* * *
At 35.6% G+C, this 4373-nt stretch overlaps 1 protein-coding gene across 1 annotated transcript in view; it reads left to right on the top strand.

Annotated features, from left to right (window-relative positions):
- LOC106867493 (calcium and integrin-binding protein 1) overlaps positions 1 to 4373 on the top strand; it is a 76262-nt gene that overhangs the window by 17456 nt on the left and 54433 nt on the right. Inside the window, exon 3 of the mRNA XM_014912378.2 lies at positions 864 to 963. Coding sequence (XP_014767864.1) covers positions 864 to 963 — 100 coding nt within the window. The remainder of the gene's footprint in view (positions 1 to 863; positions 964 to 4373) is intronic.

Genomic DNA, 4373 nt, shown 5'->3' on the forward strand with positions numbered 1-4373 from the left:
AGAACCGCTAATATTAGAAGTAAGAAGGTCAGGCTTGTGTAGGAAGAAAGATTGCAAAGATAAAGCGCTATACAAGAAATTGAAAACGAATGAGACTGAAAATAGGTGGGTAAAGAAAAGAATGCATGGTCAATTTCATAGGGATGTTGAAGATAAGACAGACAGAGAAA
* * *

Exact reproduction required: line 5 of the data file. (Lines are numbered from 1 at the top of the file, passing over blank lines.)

AGAACCGCTAATATTAGAAGTAAGAAGGTCAGGCTTGTGTAGGAAGAAAGATTGCAAAGATAAAGCGCTATACAAGAAATTGAAAACGAATGAGACTGAAAATAGGTGGGTAAAGAAAAGAATGCATGGTCAATTTCATAGGGATGTTGAAGATAAGACAGACAGAGAAA